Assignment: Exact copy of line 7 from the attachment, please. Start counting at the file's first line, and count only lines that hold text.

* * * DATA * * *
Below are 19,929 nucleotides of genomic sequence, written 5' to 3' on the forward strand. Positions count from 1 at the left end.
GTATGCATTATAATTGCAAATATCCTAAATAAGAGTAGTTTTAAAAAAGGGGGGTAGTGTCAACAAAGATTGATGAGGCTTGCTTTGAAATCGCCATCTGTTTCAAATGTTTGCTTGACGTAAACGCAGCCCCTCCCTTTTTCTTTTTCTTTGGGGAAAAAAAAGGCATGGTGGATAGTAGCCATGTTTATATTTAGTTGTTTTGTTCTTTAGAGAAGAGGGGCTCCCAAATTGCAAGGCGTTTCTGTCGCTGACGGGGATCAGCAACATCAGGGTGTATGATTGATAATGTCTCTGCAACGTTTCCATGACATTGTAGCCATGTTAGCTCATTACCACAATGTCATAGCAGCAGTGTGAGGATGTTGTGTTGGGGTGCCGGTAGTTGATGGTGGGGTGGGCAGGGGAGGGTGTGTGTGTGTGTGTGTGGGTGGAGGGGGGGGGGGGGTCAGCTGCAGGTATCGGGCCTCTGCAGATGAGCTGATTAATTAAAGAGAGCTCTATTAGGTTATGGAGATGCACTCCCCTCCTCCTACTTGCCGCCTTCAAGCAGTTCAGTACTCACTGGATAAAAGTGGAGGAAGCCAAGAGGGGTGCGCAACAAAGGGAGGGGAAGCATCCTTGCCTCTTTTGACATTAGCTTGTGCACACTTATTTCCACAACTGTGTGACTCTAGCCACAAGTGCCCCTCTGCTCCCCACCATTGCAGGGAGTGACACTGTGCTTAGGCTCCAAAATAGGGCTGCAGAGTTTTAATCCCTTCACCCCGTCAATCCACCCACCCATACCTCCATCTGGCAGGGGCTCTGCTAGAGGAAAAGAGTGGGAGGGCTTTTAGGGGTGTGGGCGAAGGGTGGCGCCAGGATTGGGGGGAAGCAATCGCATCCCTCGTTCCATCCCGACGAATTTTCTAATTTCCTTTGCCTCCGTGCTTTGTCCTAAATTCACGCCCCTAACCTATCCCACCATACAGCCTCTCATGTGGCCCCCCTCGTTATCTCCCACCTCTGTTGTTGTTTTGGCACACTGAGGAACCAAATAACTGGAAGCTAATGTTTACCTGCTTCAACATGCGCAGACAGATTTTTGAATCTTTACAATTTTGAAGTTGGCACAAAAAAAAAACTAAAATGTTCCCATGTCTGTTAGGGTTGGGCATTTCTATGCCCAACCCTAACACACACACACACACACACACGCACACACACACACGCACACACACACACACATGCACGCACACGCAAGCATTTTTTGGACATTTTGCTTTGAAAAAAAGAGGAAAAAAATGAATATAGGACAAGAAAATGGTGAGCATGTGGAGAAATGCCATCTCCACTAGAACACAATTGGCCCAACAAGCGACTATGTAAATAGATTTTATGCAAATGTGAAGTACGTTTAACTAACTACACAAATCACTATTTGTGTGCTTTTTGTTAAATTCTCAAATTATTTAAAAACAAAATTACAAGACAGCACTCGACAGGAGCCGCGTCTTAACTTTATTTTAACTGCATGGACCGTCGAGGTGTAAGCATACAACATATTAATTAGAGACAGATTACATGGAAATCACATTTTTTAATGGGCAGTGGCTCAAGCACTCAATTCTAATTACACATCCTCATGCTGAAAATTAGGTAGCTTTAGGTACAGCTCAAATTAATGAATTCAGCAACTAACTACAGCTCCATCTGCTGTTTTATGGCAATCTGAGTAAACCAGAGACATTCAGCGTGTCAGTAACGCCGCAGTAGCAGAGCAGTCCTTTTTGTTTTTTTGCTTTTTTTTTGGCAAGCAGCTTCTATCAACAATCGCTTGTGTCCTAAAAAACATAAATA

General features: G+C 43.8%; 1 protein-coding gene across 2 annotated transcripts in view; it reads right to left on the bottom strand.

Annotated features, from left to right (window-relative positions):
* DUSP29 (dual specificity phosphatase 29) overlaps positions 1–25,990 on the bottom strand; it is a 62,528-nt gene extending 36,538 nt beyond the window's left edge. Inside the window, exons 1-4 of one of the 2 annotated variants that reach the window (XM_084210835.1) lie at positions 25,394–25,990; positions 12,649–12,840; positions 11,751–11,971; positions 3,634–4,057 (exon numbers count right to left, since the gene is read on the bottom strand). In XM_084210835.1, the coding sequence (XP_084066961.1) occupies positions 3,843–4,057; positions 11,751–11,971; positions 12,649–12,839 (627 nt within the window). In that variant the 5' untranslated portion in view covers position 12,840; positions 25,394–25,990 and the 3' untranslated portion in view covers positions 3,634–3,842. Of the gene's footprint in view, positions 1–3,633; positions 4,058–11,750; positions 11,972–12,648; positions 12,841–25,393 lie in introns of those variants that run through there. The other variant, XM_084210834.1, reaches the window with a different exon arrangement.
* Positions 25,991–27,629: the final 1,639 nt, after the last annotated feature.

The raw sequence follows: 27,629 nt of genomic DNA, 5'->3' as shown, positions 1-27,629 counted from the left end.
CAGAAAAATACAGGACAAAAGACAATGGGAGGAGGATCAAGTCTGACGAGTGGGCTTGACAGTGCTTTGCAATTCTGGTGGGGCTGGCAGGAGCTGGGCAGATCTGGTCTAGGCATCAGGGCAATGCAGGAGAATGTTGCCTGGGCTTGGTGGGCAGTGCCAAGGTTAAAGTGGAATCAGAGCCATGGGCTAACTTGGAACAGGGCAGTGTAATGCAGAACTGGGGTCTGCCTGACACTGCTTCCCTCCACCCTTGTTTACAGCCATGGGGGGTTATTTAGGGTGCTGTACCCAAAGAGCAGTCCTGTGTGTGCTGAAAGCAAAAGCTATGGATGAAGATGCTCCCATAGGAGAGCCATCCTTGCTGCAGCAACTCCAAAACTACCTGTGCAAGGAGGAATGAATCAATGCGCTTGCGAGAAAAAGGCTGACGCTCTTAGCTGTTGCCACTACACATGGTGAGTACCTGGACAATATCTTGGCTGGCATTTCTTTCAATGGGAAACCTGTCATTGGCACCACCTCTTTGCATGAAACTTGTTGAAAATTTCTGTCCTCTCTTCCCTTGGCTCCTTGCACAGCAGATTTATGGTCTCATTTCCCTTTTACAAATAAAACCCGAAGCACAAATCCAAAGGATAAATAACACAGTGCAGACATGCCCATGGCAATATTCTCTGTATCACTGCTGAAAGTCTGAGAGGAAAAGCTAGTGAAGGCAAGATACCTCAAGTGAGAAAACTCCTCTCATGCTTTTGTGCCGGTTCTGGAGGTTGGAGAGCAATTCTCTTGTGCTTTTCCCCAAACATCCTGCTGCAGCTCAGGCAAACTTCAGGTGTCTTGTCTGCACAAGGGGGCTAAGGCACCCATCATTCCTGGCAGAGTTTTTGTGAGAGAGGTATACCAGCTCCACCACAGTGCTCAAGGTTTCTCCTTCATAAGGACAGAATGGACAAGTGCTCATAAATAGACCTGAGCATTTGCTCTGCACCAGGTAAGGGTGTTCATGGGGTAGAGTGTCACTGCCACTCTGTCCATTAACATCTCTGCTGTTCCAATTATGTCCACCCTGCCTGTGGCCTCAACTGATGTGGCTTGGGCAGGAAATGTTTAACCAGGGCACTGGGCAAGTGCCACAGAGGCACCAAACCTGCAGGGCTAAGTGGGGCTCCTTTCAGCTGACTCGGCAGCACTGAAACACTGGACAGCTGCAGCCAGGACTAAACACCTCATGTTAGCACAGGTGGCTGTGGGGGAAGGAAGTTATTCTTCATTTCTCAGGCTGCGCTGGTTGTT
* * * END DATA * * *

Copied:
The raw sequence follows: 27,629 nt of genomic DNA, 5'->3' as shown, positions 1-27,629 counted from the left end.